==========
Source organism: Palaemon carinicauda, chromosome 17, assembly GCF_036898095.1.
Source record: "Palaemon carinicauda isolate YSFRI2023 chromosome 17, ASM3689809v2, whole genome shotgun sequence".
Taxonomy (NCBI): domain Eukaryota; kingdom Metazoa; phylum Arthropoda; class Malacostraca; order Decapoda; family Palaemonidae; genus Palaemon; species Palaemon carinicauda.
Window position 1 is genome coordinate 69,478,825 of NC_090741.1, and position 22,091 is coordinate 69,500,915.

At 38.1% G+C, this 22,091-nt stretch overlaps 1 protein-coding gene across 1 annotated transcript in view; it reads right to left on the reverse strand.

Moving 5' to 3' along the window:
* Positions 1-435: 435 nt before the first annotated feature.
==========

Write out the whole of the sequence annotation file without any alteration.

Source organism: Palaemon carinicauda, chromosome 17, assembly GCF_036898095.1.
Source record: "Palaemon carinicauda isolate YSFRI2023 chromosome 17, ASM3689809v2, whole genome shotgun sequence".
Taxonomy (NCBI): domain Eukaryota; kingdom Metazoa; phylum Arthropoda; class Malacostraca; order Decapoda; family Palaemonidae; genus Palaemon; species Palaemon carinicauda.
Window position 1 is genome coordinate 69,478,825 of NC_090741.1, and position 22,091 is coordinate 69,500,915.

At 38.1% G+C, this 22,091-nt stretch overlaps 1 protein-coding gene across 1 annotated transcript in view; it reads right to left on the reverse strand.

Moving 5' to 3' along the window:
* Positions 1-435: 435 nt before the first annotated feature.